A New Jersey-based technology company is hoping retailers and shoppers alike will clamor for its new robotic shopping cart in 2017.
Five Elements Robotics, Wall, NJ, officially announced the availability of its "Dash Robotic Shopping Cart" this week.
The device, which isn't much smaller than a standard-size cart, lets shoppers transfer lists from their smartphones or create one using a store search feature. Once a list is entered, the robot uses a virtual reality-enhanced interface to map out the most efficient route to the items and lead the shopper through the trip.
The robot is also equipped with a product scanner and payment system that let's customers pay as they shop. It even follows the shopper into the parking lot to unload the purchases, and then returns itself to an in-store docking station.
Five Elements said it expects the robots to start hitting stores in 2017. Last spring, multiple media reports said that Walmart was helping the company develop the Dash technology.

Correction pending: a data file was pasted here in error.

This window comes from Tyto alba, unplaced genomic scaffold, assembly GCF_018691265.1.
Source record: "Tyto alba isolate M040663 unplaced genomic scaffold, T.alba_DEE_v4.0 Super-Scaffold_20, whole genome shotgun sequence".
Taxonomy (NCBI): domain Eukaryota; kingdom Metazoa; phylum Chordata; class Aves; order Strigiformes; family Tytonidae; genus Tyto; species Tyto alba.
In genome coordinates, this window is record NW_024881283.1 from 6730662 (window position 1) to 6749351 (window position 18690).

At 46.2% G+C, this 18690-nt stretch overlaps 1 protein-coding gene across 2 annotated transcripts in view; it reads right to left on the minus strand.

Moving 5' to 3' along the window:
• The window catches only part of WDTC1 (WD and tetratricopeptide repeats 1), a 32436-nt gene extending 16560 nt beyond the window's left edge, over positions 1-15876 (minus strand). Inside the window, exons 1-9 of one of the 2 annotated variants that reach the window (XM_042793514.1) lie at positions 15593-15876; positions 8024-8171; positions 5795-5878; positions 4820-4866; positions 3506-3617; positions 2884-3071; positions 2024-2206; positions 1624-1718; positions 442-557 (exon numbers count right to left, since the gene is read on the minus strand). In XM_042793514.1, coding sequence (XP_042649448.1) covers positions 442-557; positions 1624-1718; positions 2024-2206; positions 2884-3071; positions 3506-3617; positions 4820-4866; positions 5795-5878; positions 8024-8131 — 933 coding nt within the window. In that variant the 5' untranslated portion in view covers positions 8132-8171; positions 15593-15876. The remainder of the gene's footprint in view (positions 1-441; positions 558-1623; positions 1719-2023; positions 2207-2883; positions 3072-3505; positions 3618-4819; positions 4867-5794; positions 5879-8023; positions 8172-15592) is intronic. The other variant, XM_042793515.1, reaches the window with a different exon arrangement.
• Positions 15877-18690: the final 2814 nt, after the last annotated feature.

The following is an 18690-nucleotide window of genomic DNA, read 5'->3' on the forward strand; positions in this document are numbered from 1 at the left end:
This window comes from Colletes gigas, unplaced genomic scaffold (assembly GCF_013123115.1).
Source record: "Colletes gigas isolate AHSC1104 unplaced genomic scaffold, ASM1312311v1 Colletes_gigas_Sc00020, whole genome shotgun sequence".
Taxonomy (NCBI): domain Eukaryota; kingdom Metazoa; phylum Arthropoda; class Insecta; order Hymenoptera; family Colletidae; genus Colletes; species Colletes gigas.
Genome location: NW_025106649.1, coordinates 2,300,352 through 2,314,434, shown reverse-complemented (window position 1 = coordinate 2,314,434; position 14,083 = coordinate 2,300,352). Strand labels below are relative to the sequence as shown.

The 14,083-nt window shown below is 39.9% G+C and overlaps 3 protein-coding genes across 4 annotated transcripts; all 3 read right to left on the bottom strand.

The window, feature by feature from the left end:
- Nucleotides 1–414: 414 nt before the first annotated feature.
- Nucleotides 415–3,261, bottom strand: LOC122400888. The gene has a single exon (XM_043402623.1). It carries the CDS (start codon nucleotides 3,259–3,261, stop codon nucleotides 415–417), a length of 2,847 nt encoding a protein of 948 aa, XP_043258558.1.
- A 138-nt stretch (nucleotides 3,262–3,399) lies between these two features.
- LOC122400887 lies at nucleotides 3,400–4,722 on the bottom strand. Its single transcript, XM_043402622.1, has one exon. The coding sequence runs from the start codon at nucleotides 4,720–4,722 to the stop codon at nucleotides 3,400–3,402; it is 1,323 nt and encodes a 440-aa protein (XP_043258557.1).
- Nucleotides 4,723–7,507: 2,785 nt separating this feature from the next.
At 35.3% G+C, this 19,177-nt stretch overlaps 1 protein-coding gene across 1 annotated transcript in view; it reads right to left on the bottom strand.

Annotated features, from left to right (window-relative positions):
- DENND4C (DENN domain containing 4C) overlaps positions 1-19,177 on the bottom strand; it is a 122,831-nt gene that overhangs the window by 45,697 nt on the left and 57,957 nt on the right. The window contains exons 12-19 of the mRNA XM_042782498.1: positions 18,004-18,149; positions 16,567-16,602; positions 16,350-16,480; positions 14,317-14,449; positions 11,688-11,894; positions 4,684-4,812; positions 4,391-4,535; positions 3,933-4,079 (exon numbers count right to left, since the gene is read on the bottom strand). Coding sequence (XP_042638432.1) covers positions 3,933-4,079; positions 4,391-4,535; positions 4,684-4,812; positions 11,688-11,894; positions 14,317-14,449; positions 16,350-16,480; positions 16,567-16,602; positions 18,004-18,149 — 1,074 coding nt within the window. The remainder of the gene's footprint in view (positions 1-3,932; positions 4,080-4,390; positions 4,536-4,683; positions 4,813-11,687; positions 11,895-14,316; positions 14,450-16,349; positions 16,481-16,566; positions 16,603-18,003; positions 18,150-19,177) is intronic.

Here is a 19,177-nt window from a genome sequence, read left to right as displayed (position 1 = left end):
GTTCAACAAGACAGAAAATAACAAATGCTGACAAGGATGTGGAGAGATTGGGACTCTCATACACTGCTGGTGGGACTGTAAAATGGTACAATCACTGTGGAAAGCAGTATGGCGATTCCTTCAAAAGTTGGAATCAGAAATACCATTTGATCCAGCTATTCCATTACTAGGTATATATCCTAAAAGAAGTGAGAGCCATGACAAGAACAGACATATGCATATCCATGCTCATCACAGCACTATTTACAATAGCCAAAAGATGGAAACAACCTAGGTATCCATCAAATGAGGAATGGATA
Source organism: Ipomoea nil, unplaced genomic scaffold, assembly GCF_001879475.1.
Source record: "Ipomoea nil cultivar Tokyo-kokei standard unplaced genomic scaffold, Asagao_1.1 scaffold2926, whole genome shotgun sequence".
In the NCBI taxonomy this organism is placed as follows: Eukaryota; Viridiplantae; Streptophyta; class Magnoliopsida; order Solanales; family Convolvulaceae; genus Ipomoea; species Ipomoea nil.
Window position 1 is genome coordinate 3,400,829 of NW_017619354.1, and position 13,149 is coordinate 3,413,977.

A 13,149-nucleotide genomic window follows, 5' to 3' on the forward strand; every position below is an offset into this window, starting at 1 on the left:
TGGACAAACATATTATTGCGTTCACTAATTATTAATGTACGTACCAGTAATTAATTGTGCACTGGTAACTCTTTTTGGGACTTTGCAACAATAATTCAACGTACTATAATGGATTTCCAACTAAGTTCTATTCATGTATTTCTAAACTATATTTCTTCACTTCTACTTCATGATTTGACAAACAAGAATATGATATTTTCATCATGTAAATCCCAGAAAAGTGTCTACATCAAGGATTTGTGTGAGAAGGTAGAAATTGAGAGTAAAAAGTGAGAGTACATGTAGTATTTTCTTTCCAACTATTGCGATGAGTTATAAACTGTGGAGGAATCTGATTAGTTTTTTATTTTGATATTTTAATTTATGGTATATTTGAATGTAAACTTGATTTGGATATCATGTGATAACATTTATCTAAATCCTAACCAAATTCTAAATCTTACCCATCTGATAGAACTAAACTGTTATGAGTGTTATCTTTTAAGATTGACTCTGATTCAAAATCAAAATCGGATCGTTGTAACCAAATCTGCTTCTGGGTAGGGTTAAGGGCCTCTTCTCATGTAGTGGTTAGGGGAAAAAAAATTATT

Walmart also has been testing robots for inventory management. CGT affiliate Path to Purchase Institute encountered one such test at a store in Roger, AR, last summer. (See image, below right.)
Elsewhere, Lowe’s Home Improvement this fall began testing "retail service robots" at a handful of stores in the San Francisco Bay Area. Designed by Fellow Robots, San Jose, CA, the bilingual "LoweBots" (marketed by its designer under the name NAVii) answer simple questions in English and Spanish, help shoppers locate products and assist employees with routine scanning. The robots also can be used to track inventory levels and collect shopper behavior data.